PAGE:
Wednesday, April 1, 2009

Are All Canadians Fringe Dwellers?

When I agreed to participate in a study of Romanian writers by the University of Bucharest, I didn’t expect that it would lead to meeting another Canadian writer. That is how fate works…and serendipity. I was talking about seeing life through a different lens in an earlier post, written while still sleep deprived: viewing the world turned upside down or careering on its side. WOOEE!

Then PhD student, Marilena Dracea, at the University of Bucharest who was studying my written works introduced me to a fellow Canadian writer. That in itself is a wondrous thing—that someone half across the world would introduce me to someone in my own country. His name is Shane Joseph. Joseph has written several books. One is entitled Fringe Dwellers. It’s a collection of short stories about the marginalized people in society, those who for some reason or another have suffered some kind of prejudice or treatment as lesser individuals: widows, divorcees, immigrants, unemployed executives, the aged, the young, the poor, those with a perceived mental or physical “infirmity”. He writes about people who once may have led a normal life until a twist in the road—an epiphany, decision, stroke of fate—sent them into the fringes of society.

I would add: or until a collision with an unsavory or unconscionable force or unfair societal condition sent them spinning off the well-beaton path, injured but "enriched". And what of those who have always been perceived this way?

Joseph describes the scenario of a woman who was expelled from her family because she decided to leave the fundamentalist religious organization she was born into. He wrote about a man who is a war hero ... and a bum. Then there was the priest of a dying congregation in a booming suburb. Who are the marginalized and what does that mean? These are people who have a different viewpoint than the current one popular in their culture or region. These are people who may look different, act different, think and speak different, even smell different from the rest. They are generally looked upon askance or overlooked entirely; they are avoided or ridiculed or slandered for being different. They are misunderstood, perhaps even perceived as threatening (to the status quo or precious traditions and rules) just for being who they are.

What is it to be different and how did they get there? Most of the time it isn't an overt choice. Most people don't say to themselves, "I'm going to be different." However, it usually arises from having made some kind of decision (usually from the heart) that ends up setting them apart and making them different, or at least perceived as different (I guess that's the same thing in the end). The view is the opposite of the "mob mentality", which is driven by fear and the need to be the same. To "blend in".

Our society tends to view "fringe dwellers" as "broken" somehow, requiring subduing, in need of alteration (through drugs or some other rehabilitation technique to help them conform); social mores compell us to use our compassion, even our pity on these "wayward" unconventional souls. Instead, society could learn from them. For, like the scattered pieces of a broken mirror (that an ordered society would cast away as inconsequential or "messy") fringe dwellers offer diverse and fresh perspectives on all things important. They are the heralds of change and provide the scaffolding of a more plastic, flowing society that embraces its own evolution.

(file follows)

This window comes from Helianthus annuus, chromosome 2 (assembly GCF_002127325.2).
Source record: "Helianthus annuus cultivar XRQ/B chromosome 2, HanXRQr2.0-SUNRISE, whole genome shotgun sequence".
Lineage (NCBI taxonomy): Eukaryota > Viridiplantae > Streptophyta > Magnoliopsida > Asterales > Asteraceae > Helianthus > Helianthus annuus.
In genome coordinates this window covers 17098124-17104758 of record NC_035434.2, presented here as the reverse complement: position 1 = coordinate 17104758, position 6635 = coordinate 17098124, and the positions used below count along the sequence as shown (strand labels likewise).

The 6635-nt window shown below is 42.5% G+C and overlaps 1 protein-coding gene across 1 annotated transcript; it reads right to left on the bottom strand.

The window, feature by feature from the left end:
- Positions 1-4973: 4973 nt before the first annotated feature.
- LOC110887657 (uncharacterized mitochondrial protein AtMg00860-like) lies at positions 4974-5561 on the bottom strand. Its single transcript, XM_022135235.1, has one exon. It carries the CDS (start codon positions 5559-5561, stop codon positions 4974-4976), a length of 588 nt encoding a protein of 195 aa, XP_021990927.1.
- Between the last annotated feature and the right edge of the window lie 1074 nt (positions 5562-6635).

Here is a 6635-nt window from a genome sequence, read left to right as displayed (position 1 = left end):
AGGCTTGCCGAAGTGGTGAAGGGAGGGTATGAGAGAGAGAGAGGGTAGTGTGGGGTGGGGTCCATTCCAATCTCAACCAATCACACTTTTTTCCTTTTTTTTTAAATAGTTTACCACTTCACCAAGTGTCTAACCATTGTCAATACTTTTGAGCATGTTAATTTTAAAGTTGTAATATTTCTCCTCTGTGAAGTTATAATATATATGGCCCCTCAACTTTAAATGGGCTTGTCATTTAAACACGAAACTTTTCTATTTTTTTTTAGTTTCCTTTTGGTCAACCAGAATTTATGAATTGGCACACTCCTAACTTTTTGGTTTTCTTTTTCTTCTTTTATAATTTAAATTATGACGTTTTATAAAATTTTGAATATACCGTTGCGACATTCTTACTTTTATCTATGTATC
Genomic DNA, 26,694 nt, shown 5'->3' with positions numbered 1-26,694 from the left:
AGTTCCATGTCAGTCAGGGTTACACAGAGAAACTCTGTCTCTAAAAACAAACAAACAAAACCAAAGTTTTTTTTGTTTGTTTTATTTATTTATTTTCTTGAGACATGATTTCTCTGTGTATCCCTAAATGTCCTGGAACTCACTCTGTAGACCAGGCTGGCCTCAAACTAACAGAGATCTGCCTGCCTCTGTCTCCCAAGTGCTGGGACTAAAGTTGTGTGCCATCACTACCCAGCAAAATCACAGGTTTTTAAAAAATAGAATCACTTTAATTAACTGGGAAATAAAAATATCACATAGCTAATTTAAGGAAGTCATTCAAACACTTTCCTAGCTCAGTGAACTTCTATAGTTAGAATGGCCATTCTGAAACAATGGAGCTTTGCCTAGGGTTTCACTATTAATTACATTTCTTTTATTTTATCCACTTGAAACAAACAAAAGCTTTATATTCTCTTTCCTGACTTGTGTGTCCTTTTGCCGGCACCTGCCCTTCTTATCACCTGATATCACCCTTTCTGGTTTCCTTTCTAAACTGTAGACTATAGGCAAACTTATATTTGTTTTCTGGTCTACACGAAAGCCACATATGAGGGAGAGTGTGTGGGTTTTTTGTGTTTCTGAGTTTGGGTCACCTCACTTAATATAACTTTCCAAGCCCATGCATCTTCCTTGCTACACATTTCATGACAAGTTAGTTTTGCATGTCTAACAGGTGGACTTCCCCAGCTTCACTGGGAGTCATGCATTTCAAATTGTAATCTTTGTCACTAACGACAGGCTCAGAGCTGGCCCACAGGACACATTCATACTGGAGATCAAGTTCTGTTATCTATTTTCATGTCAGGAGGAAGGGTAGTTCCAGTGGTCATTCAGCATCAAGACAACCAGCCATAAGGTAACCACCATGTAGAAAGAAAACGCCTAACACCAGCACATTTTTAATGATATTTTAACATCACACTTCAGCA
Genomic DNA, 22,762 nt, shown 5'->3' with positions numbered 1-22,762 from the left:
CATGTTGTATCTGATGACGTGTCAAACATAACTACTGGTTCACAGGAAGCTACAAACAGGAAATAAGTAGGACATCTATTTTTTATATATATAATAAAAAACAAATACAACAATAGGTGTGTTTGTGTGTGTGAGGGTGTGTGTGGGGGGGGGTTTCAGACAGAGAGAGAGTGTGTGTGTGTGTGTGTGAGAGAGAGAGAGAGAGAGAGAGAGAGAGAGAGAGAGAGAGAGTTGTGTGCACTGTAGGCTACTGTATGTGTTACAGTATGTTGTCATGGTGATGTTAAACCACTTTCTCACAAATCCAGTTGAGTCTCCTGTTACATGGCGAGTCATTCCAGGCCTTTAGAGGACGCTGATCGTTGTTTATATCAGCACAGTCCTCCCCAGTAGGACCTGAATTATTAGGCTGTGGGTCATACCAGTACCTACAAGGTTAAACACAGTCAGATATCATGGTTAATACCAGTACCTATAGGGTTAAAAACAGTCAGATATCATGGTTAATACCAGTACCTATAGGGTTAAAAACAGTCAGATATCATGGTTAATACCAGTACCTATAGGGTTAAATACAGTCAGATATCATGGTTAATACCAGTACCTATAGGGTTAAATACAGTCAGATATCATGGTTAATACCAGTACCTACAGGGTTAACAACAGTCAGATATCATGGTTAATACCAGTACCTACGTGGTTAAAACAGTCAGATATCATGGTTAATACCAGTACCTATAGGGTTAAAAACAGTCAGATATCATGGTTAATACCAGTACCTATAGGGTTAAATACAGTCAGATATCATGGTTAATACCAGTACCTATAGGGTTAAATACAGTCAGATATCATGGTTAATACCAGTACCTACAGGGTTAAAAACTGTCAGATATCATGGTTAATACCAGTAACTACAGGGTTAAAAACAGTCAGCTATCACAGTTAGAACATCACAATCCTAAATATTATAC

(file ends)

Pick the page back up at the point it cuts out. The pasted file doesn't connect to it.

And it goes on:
In a blog post entitled, “Are We All Fringe Dwellers?” Joseph shared that while doing his Canadian book tour, typical middle-class and apparently comfortably off Canadians shared perceptions of their own “marginalization”. This suggested to him that he had “tapped into the [Canadian] zeitgeist quite accidentally”.

Canada has long held international acclaim for its success as a multicultural society and for its ability to celebrate diversity through a federal constitution. In 1971 the Liberal Party government of Pierre Trudeau announced an unprecedented "Implementation of Policy of Multiculturalism within Bilingual Framework" in the House of Commons, the precursor of the Canadian Multiculturalism Act of the Brian Mulroney Progressive Conservative government in 1988. This made Canada the first country in the world to declare multiculturalism as official state policy. Canada's cultural mosaic is described by some as pluralistic, which views each culture or subculture in a society as contributing unique and valuable cultural aspects to the whole culture. In a 2002 interview with the Globe and Mail, the 49th Imam of the Ismaili Muslims described Canada as "the most successful pluralist society on the face of our globe", citing it as "a model for the world."

Perhaps, it is because we are all Fringe Dwellers…

Nina Munteanu is an ecologist and internationally published author of novels, short stories and essays. She coaches writers and teaches writing at George Brown College and the University of Toronto. For more about Nina’s coaching & workshops visit Visit for more about her writing.


Anonymous said...

Wow! I'm glad I could introduce to each other some of my friends.

SF Girl said...

Hey, girl! Me too! Thanks for the introduction. Multumesc, Marilena!

Anonymous said...

You're welcome! :) Marilena

Shane Joseph said...

Nina - I was pleasantly surprised by this article. You hit all the buttons that I was trying to bring out in the book - well done!

SF Girl said...

Cool, Shane! I'm looking forward to reading your current book! :)

Jean-Luc Picard said...

Maybe we are all fringe dwellers? Who is to say what is normal, so we leave inside our own fringes.

SF Girl said...

HAHA! Yes...what IS normal anyway?... Check out my next post... ;)